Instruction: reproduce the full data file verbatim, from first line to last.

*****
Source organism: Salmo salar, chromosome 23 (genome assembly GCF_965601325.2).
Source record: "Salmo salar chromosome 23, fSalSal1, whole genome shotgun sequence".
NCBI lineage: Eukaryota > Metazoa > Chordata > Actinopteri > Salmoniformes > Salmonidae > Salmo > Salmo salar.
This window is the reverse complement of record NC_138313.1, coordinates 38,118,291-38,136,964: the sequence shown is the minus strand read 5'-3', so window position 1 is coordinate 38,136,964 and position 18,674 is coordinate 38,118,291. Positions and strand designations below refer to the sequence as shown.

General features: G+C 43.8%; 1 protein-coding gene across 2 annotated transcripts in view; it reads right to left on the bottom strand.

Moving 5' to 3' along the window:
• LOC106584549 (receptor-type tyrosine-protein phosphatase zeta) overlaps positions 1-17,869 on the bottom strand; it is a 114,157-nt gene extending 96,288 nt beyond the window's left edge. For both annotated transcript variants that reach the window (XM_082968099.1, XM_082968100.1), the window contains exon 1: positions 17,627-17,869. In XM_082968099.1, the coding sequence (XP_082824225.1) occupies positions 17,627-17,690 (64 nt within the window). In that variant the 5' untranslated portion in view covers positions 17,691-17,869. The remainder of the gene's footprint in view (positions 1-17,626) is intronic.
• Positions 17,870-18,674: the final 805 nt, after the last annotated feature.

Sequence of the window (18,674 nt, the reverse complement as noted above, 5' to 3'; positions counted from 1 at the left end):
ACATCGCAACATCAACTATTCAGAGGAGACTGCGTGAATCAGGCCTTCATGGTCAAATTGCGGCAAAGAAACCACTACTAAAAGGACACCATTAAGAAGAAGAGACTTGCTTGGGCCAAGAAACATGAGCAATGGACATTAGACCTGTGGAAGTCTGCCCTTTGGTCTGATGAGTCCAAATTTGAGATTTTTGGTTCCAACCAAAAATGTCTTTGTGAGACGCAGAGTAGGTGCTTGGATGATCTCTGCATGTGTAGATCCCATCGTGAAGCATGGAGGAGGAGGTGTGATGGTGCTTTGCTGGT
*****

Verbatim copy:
Source organism: Salmo salar, chromosome 23 (genome assembly GCF_965601325.2).
Source record: "Salmo salar chromosome 23, fSalSal1, whole genome shotgun sequence".
NCBI lineage: Eukaryota > Metazoa > Chordata > Actinopteri > Salmoniformes > Salmonidae > Salmo > Salmo salar.
This window is the reverse complement of record NC_138313.1, coordinates 38,118,291-38,136,964: the sequence shown is the minus strand read 5'-3', so window position 1 is coordinate 38,136,964 and position 18,674 is coordinate 38,118,291. Positions and strand designations below refer to the sequence as shown.

General features: G+C 43.8%; 1 protein-coding gene across 2 annotated transcripts in view; it reads right to left on the bottom strand.

Moving 5' to 3' along the window:
• LOC106584549 (receptor-type tyrosine-protein phosphatase zeta) overlaps positions 1-17,869 on the bottom strand; it is a 114,157-nt gene extending 96,288 nt beyond the window's left edge. For both annotated transcript variants that reach the window (XM_082968099.1, XM_082968100.1), the window contains exon 1: positions 17,627-17,869. In XM_082968099.1, the coding sequence (XP_082824225.1) occupies positions 17,627-17,690 (64 nt within the window). In that variant the 5' untranslated portion in view covers positions 17,691-17,869. The remainder of the gene's footprint in view (positions 1-17,626) is intronic.
• Positions 17,870-18,674: the final 805 nt, after the last annotated feature.

Sequence of the window (18,674 nt, the reverse complement as noted above, 5' to 3'; positions counted from 1 at the left end):
ACATCGCAACATCAACTATTCAGAGGAGACTGCGTGAATCAGGCCTTCATGGTCAAATTGCGGCAAAGAAACCACTACTAAAAGGACACCATTAAGAAGAAGAGACTTGCTTGGGCCAAGAAACATGAGCAATGGACATTAGACCTGTGGAAGTCTGCCCTTTGGTCTGATGAGTCCAAATTTGAGATTTTTGGTTCCAACCAAAAATGTCTTTGTGAGACGCAGAGTAGGTGCTTGGATGATCTCTGCATGTGTAGATCCCATCGTGAAGCATGGAGGAGGAGGTGTGATGGTGCTTTGCTGGT